And Krugman was talking about their *behavior*, not their survey responses.

        For a more recently relevant data point, see how many ‘liberal’ reporters are against any given strike.

  4. Aidan September 13, 2012 at 11:34 am #


    For some context, the split between negative and positive coverage for Al Gore in 2000 was virtually identical to that of John McCain in September and October. For McCain, this gap widened in correlation with the widening of the polls. This means that during the time period that saw the collapse of Lehman Brothers and McCain’s totally inept response, the campaign cancellation, Sarah Palin imploding on national television, a series of poor debate performances, and a projection of total disinterest and incompetence for a candidate whose major selling point was supposed to be his leadership and experience, the amount of negative press coverage was identical to the period of time in which Al Gore’s major transgression was rolling his eyes in a debate. Unlike with McCain, this sharp increase in negative coverage did not correspond with a cratering of Gore’s poll numbers; Bush and Gore were deadlocked in late August and deadlocked in early November. Obviously, the statement that “reports liked Bush and disliked Gore” with definitive data, but I think this is important to keep in mind. I find it difficult to believe that anyone would dispute that the media treated Bush with kid gloves and amplified any possible negative story about Gore, and I am baffled as to how you would come to the conclusion that this is on par with the hackery of Niall Ferguson.

    • matt w September 13, 2012 at 11:46 am #

      Rolling his eyes and sighing.

  5. gyrfalcon September 13, 2012 at 12:41 pm #

    Andrew, Bob Somerby over at http://dailyhowler.blogspot.com/has been documenting in excruciating detail what he calls the “war on Gore” since its beginning. You could browse his archives, or have a look at the as yet unfinished book he’s been putting together about it at http://www.howhegotthere.blogspot.com/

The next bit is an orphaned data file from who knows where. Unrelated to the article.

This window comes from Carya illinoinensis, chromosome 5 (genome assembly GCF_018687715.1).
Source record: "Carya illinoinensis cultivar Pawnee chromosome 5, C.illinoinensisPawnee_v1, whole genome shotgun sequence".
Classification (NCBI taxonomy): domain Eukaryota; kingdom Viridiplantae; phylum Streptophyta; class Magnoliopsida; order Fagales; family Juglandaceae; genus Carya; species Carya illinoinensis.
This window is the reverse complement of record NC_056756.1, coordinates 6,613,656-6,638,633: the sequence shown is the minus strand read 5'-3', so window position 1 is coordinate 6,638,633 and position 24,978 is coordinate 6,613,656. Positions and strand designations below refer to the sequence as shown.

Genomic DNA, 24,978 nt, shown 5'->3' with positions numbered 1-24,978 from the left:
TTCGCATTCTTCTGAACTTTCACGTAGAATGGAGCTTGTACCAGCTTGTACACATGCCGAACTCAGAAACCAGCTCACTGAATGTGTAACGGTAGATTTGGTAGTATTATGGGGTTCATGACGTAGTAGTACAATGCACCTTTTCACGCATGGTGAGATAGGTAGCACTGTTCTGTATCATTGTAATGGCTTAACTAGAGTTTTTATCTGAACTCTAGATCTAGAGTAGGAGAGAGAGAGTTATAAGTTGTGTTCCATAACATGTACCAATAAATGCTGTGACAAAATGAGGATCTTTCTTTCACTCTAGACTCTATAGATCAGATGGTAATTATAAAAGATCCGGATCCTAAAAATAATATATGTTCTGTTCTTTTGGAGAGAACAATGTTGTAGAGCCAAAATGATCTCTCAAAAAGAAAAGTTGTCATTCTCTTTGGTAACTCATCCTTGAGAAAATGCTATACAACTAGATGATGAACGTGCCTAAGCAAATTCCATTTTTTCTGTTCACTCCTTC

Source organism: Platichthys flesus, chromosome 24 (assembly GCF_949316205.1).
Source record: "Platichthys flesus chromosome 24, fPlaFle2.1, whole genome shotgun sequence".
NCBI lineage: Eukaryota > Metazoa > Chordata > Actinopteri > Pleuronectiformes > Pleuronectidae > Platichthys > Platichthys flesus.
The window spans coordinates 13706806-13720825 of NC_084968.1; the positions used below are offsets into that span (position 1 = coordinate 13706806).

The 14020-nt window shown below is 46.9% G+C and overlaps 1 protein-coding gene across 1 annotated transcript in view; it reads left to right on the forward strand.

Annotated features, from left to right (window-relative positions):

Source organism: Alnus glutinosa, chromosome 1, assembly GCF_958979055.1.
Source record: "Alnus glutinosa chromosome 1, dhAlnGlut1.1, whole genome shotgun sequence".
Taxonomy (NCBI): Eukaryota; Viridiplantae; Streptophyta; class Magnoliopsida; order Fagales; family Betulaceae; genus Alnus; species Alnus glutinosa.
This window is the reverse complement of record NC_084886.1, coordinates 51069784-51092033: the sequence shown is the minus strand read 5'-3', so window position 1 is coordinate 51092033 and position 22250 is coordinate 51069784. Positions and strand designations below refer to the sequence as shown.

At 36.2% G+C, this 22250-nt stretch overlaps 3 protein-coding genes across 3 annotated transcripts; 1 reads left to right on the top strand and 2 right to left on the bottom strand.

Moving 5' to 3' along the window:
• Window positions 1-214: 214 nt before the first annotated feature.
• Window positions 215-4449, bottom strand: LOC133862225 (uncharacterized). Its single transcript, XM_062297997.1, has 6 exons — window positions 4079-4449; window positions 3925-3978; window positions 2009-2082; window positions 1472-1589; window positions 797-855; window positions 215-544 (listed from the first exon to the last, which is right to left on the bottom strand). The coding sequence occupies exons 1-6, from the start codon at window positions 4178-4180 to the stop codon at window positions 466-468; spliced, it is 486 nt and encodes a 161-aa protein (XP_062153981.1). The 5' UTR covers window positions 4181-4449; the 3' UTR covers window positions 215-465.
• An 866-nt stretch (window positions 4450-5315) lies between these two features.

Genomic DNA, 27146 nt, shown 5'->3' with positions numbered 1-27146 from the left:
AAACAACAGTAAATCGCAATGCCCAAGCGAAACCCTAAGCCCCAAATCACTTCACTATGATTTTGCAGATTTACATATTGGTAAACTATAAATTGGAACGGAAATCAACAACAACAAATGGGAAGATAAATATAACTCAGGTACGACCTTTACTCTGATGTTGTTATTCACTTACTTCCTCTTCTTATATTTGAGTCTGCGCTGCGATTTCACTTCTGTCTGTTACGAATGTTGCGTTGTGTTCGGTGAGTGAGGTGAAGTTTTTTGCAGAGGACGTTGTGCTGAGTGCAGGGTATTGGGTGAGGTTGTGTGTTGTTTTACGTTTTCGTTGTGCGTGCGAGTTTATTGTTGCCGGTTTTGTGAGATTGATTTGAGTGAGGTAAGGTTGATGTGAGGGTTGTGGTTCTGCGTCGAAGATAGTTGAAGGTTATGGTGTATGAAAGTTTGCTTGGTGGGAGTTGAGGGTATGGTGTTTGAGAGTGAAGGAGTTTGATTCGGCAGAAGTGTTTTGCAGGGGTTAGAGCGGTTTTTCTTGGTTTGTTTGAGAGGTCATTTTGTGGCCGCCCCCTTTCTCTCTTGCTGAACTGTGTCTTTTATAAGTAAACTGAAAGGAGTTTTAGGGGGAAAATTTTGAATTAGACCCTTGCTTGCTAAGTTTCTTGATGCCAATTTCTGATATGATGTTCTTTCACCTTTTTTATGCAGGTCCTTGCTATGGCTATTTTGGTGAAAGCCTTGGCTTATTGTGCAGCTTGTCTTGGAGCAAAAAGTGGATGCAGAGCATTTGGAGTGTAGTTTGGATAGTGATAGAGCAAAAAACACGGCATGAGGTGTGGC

Somerby is essentially the only person who investigated and pushed back on this stuff in real time as it was unrolling, but he was literally a voice crying in the wilderness. I understand from some things he’s written that he emailed and wrote and called reporters and media critics frequently at the time about this stuff, with zero result.

    • navarro September 13, 2012 at 1:12 pm #

      i was about to post the link to how he got there but i see gyrfalcon has already posted it.

      i have to wonder at mr. gelman’s incredulity at the krugman’s words. was he a child during the 2000 race? cloistered in a monastery outside of the united states? in a coma? if he was an adult and in the u.s. during the 2000 presidential race he should hide his head in shame for the willfull ignorance he’s putting on display here.

      • bob somerby September 13, 2012 at 4:41 pm #

        With thanks to gyrfalcon and navarro, let me add one basic point.

        I share navarro’s incredulity, but there is a reason why Gelman, and many others, have never heard of this twenty-month episode. As I have noted a million times, the liberal world has agreed to avoid discussion of this topic, presumably because so many major career liberals were part of this journalistic war. In fact, this war was the last campaign of the press corps’ earlier war against Bill Clinton, another effort the professors may not have heard of.

        The war against Gore was not an artifact of the right-wing noise machine. It was not an artifact of the Bush campaign. It was an artifact of the mainstream press corps. It was invented and driven along by many famous career “liberals.”

        “Liberals” played a bigger part in this war than conservatives did.

        To this day, careerists have agreed not to discuss the war against Gore, or the press corps’ earlier behavior toward Clinton. As a result, political science professors in New York City remain innocent of our most fundamental recent political history. If the professors haven’t heard, how many regular voters have any idea about this part of our recent history?

        The innocence of this initial post is a remarkable testimonial to the power of willful group silence. That silence has come from the mainstream press and the career liberal world. The silence continues today.

        • Donald Johnson September 14, 2012 at 6:19 pm #

          I had to read Somerby to begin to grasp how badly the press covered the 2000 campaign. I honestly believed some of the lies told about Gore.(There are other things about him, like his support for the sanctions on Iraq, which I think were reprehensible, but that had nothing to do with the slander campaign. )

          What was clear to me at the time was that Bush was being given a free ride. But I didn’t realize that some of what I thought I knew about Gore was made up.

          • Jim September 14, 2012 at 7:26 pm #

            I agree. More broadly, while Bob Somerby’s thesis seems to come out of right field the enormous weight of evidence he collected is very convincing. And I personally enjoy his style of argument: I find him to be one of the strongest adepts of inductive forensics this side of Darwin. The old Howler archives are a must-read.

  6. John Bullock September 13, 2012 at 12:50 pm #